I (sorta) Love Consumer Reports

In a piece posted to its website today, Consumer Reports describes how its January report on infant car seats went very wrong. Given that the Consumers’ Union (CR’s parent) does the most product testing of anyone, it’s not surprising that CR would eventually screw up in some way. They’ve done it before and will do it again. Many people who share most of my ideological sympathies will use this as a chance to rag on Consumer Reports and its parent the Consumers’ Union.

I won’t. It sounds like CU made a series of well-intentioned, understandable mistakes. They do great product testing and, on the whole, raise the bar for products of all types. More than once, Consumer Reports has uncovered rather serious safety problems that government and industry regulators missed. More importantly, the magazine’s focus on how people actually use products has raised the bar a lot. I love the 10-year-old GE alarm clock beside my bed: I’m told it was engineered just to top the magazine’s ratings. Consumer Reports, in fact, has probably done more to raise the overall quality of the things consumers buy more than any other single entity public or private. I’m a loyal subscriber.

The thing I honestly don’t get is why a magazine that does so much to improve the functioning of the market has a non-profit arm and editorial voice that’s anti-market in just about every way. I remember an article within the last year arguing that all deregulation of EVERYTHING was bad. Some of the evidence included the shrinking number of banks  — even though the typical market now has more choices and consumers have a much broader range of products — and higher cable bills — even though cable now includes a many more channels, Internet, telephone service, and movies on demand. This is absurd on its face.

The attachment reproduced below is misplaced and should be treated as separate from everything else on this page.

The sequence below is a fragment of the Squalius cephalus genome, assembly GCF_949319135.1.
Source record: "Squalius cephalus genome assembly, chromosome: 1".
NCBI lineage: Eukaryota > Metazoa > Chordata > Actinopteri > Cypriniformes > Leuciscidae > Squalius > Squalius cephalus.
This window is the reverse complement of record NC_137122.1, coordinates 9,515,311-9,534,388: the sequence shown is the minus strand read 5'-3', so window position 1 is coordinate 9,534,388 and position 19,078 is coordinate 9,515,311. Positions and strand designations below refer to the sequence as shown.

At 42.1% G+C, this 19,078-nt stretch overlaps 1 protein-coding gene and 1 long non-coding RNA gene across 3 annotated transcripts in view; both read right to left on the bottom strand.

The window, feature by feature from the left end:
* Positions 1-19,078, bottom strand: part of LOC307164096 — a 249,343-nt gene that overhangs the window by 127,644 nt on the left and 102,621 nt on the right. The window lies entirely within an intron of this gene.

It’s not clear to me, frankly, why the consumer movement has been so dominated by the political Left. Good information for consumers, including independent product testing, makes for a better functioning market, speeds uptake of useful innovations, and leads to the quicker discarding of useless products.

From its own business perspective, CR would be better off without a massive regulatory state. (Although it’s non-profit, CU gets nearly all of its revenue from selling magazine/web subscriptions, books, and data.) Why not a little more support for the market?